Jeff Glass on Bain Capital Ventures’ New Innovation Center, the Startup Ecosystem, and the Future of Group Buying

Venture capitalists are getting back to their roots. Amid the smaller exit markets, some contraction in the VC industry, and a general reset of investments to a lower level than two or three years ago, venture firms are making some key changes. Some are moving toward earlier-stage investments, while others are making more later-stage deals—and many are doing both. But one overarching theme is emerging, or should I say, re-emerging: the need to stay close to entrepreneurs.

It’s against this backdrop that Bain Capital Ventures announced last week a new outreach and resource site for early-stage entrepreneurs. The BCV Innovation Center is apparently the first site of its kind run by a major venture firm in Boston. It is open to any and all entrepreneurs who want to network, build their teams, get introductions to Bain-affiliated partners and service providers, find local events, and attend office hours with Bain VCs (every Friday afternoon). Other venture firms around Boston and elsewhere have made similar efforts—holding office hours, networking events, and so forth—but no one else that we know of has put it all together in one place online.

To learn more about the firm’s motivation and hear Bain’s perspective on startups, I talked with Jeff Glass, a managing director at BCV who is helping to lead the virtual innovation center. Glass is a former tech and multimedia entrepreneur himself who was the CEO of m-Qube, and has led BCV’s investments in companies such as and, more recently, BuyWithMe.

Glass was refreshingly modest about Bain’s new center. “What we’re doing here is not meant to be the end-all, be-all of early stage resources and support,” he said. “While I’d love to tell you this is going to change the face of the Boston entrepreneur universe, that’s not the goal.”

Instead, Glass said, it’s just about Bain doing its part to support the local startup ecosystem. “We’ve got a huge team [33 people at BCV], and the Bain Capital platform behind us. We should do more,” he said. “Something you hear is that VCs and networking are more accessible out West than around Boston…We don’t want this to be exclusive. We want this to be one of many things. As a result of that, our goal is to make it more open than closed…and to link to other sites and other partners.”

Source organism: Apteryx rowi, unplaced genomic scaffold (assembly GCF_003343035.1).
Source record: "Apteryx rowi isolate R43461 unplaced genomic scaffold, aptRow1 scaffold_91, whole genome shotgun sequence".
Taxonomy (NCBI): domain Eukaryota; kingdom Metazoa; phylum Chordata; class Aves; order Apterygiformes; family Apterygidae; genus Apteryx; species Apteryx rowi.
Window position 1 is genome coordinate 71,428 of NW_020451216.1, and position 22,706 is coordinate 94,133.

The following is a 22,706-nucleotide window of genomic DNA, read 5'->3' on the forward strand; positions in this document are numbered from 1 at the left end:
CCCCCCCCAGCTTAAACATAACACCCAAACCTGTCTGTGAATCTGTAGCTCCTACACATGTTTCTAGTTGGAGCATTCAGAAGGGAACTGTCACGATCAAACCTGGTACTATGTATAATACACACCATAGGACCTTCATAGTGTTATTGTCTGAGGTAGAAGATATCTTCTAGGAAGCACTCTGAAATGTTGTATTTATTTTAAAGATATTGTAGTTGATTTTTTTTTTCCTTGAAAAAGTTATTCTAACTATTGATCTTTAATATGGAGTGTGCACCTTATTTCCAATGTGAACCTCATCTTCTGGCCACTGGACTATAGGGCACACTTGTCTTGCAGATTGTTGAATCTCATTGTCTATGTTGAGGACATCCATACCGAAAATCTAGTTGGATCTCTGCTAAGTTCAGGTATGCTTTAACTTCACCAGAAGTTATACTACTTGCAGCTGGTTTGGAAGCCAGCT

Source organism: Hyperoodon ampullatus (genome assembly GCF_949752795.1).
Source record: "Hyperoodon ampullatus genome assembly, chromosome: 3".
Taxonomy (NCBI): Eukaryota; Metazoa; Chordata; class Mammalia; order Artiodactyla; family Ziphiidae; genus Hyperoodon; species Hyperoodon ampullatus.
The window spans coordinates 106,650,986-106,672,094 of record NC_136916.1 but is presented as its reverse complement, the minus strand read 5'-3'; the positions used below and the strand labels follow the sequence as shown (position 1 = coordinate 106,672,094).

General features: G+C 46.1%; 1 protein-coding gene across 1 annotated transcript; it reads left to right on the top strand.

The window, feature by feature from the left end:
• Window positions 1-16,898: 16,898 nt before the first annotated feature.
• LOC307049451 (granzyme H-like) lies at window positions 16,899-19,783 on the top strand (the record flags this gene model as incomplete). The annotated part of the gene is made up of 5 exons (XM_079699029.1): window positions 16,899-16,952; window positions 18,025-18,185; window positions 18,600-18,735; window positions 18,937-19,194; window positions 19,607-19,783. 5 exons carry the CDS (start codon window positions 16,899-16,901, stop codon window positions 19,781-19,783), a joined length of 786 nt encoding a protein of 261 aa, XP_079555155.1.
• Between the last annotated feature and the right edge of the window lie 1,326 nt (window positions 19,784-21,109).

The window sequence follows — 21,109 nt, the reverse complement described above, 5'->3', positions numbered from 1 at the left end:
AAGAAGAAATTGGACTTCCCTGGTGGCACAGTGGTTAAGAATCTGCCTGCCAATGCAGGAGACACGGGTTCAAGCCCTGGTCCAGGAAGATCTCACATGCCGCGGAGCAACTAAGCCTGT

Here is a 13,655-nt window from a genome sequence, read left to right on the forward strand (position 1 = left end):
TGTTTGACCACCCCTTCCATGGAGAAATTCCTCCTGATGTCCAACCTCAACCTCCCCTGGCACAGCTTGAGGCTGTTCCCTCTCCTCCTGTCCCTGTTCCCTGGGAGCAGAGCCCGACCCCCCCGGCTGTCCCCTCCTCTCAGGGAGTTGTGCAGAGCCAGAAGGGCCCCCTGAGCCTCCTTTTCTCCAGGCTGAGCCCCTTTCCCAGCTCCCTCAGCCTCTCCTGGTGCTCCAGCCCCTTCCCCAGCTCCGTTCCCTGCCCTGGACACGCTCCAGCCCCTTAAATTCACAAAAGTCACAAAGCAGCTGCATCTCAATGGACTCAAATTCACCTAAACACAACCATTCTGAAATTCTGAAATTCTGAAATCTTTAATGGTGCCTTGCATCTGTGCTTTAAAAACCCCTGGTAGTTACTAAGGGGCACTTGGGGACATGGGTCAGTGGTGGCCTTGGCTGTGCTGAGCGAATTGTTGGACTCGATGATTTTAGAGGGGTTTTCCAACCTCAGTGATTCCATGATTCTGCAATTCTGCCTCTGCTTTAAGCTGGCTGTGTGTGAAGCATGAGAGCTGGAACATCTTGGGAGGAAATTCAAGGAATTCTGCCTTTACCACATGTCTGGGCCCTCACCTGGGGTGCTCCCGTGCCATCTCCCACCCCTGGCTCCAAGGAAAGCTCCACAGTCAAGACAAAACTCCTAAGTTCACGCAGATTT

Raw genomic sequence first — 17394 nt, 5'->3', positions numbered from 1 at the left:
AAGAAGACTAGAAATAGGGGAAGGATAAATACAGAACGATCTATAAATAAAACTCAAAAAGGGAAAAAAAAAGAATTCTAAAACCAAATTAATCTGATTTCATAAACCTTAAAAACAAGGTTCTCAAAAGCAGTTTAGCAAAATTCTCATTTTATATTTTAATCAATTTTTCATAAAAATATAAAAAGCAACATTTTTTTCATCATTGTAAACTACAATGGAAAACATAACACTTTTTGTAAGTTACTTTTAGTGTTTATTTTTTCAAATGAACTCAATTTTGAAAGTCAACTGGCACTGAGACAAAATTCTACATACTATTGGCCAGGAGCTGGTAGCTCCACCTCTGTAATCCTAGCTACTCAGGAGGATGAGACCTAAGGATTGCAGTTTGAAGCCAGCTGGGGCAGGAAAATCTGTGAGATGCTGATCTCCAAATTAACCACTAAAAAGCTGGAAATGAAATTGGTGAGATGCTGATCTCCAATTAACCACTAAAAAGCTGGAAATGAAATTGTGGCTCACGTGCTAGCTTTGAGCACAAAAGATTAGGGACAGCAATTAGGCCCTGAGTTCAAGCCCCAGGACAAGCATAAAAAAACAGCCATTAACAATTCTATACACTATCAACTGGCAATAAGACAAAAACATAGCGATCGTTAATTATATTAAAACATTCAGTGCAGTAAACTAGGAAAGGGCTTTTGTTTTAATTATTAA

Of course, the virtual center could also be seen as an effort by Bain to connect more deeply with top entrepreneurial talent in a tough economy. “That’s less so what drove it for us,” Glass said. “We thought a lot about what it was like to start up our first company, and we separately spend lots of time with entrepreneurs…We really tried to build this thing putting entrepreneur shoes on. If we go back in time to starting our first business, what are all the pieces? What resources existed?”

I asked Glass for the one piece of advice he would give to early-stage tech entrepreneurs at this moment. He wanted to give 20 things (all of them important), but in the end he settled on “build the right team.” Having the right people together to go after an opportunity, he said, involves having the right mix of skill sets, the right culture, and aligned goals.

Glass also had some thoughts on how to stay ahead of the curve from an investor’s perspective. The first part goes back to the overarching theme of venture capital these days: “Stay close to the entrepreneur community,” he said. Great ideas come from entrepreneurs “because you’re brilliant, or you worked inside an industry and saw an opportunity that you could go after,” he said. The second part has to do “working within areas where you’ve got some domain expertise.”

Nothing too surprising there, but for Glass, domain expertise means the intersection of where media and marketing meet the Internet and wireless technologies. He said the biggest trend he’s seeing in all his portfolio companies right now is “the enormous power of social media.”

Lastly, I asked Glass for his thoughts on the competitive landscape in online group buying and daily shopping deals, which has really exploded in the past year with the emergence of sites like Groupon, LivingSocial, BuyWithMe, Tippr, DealPop, and many others. Bain Capital Ventures recently led a $16 million Series B investment in BuyWithMe, which was founded in Boston last year.

Glass thinks the sector will see a bit of a shake-out. “The market will start to organize itself—people will start going after different segments,” he said. “There will be a handful of truly national players of scale and some smaller, really good companies that picked off a niche that will have very good businesses.” Naturally, he thinks BuyWithMe has the right formula, thanks to its highly analytical approach. As he puts it, the company is focused on the urban female demographic, and making online deals “increasingly personalized to the consumer and [that] really help the local merchant manage their business better.”

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2 responses to “Jeff Glass on Bain Capital Ventures’ New Innovation Center, the Startup Ecosystem, and the Future of Group Buying”

  1. Just thought I’d point out some recent exits for Bain Capital Ventures, all in the past year or so: SolarWinds (IPO), Archer (acquired by EMC), Lala (acquired by Apple), iPay (acquired by Jack Henry).